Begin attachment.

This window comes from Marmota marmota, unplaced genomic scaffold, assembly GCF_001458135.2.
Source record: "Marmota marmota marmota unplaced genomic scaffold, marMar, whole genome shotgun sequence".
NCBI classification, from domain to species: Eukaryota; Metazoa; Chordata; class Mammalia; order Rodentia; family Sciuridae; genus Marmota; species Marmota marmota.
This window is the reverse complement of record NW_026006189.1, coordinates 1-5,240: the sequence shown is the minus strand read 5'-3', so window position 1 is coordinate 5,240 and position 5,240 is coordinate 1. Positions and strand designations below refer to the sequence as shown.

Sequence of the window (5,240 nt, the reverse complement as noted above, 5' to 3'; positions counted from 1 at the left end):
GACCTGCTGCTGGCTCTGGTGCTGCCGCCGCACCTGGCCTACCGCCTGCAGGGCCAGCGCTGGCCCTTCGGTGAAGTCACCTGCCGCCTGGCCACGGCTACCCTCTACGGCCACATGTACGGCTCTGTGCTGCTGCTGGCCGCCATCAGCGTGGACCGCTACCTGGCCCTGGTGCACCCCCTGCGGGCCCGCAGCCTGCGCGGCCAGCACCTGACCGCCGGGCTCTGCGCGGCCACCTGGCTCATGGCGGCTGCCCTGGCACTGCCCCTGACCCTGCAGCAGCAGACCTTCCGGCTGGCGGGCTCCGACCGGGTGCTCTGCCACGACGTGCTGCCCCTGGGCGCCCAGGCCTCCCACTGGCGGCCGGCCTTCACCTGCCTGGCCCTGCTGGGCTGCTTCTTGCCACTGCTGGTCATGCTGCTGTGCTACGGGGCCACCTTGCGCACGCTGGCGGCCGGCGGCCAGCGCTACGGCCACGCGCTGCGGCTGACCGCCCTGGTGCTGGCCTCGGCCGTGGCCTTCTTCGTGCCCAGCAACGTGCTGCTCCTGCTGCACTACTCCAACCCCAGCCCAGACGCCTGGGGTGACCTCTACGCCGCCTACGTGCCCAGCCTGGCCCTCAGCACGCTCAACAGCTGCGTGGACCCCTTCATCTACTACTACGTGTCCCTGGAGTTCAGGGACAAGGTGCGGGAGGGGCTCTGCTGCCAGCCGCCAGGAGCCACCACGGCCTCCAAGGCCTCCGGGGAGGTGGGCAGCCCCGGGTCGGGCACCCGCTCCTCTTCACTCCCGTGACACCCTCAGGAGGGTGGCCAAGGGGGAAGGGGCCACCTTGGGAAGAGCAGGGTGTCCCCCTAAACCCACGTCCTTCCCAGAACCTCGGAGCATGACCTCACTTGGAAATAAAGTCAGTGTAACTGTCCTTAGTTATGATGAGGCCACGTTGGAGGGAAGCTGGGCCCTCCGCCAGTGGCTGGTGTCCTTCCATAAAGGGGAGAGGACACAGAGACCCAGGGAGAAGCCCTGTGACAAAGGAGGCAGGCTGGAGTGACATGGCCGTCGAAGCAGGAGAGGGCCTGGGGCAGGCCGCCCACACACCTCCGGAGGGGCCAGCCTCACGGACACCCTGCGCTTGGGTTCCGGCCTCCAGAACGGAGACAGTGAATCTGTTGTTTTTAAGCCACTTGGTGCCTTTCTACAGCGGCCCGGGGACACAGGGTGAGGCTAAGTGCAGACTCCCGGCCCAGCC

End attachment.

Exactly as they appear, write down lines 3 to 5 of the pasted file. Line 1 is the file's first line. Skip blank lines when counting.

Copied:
NCBI classification, from domain to species: Eukaryota; Metazoa; Chordata; class Mammalia; order Rodentia; family Sciuridae; genus Marmota; species Marmota marmota.
This window is the reverse complement of record NW_026006189.1, coordinates 1-5,240: the sequence shown is the minus strand read 5'-3', so window position 1 is coordinate 5,240 and position 5,240 is coordinate 1. Positions and strand designations below refer to the sequence as shown.

Sequence of the window (5,240 nt, the reverse complement as noted above, 5' to 3'; positions counted from 1 at the left end):